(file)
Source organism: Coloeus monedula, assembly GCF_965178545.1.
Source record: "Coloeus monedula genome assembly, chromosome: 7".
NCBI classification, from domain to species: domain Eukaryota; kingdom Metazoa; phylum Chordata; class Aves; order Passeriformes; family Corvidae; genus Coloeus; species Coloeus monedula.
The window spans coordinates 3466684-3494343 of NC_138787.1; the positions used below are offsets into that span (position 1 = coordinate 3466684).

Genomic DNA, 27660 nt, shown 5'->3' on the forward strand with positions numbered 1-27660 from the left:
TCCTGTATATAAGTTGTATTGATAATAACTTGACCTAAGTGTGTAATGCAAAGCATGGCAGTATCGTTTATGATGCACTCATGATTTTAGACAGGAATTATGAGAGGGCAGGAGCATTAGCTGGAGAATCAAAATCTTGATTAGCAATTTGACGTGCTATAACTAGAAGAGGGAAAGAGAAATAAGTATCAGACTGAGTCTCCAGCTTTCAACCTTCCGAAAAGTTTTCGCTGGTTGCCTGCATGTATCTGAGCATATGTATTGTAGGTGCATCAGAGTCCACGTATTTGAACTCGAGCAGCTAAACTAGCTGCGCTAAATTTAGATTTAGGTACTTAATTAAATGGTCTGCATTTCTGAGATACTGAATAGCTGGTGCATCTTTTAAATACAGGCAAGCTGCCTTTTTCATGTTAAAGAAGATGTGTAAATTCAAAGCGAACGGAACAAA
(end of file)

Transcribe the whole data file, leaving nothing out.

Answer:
Source organism: Coloeus monedula, assembly GCF_965178545.1.
Source record: "Coloeus monedula genome assembly, chromosome: 7".
NCBI classification, from domain to species: domain Eukaryota; kingdom Metazoa; phylum Chordata; class Aves; order Passeriformes; family Corvidae; genus Coloeus; species Coloeus monedula.
The window spans coordinates 3466684-3494343 of NC_138787.1; the positions used below are offsets into that span (position 1 = coordinate 3466684).

Genomic DNA, 27660 nt, shown 5'->3' on the forward strand with positions numbered 1-27660 from the left:
TCCTGTATATAAGTTGTATTGATAATAACTTGACCTAAGTGTGTAATGCAAAGCATGGCAGTATCGTTTATGATGCACTCATGATTTTAGACAGGAATTATGAGAGGGCAGGAGCATTAGCTGGAGAATCAAAATCTTGATTAGCAATTTGACGTGCTATAACTAGAAGAGGGAAAGAGAAATAAGTATCAGACTGAGTCTCCAGCTTTCAACCTTCCGAAAAGTTTTCGCTGGTTGCCTGCATGTATCTGAGCATATGTATTGTAGGTGCATCAGAGTCCACGTATTTGAACTCGAGCAGCTAAACTAGCTGCGCTAAATTTAGATTTAGGTACTTAATTAAATGGTCTGCATTTCTGAGATACTGAATAGCTGGTGCATCTTTTAAATACAGGCAAGCTGCCTTTTTCATGTTAAAGAAGATGTGTAAATTCAAAGCGAACGGAACAAA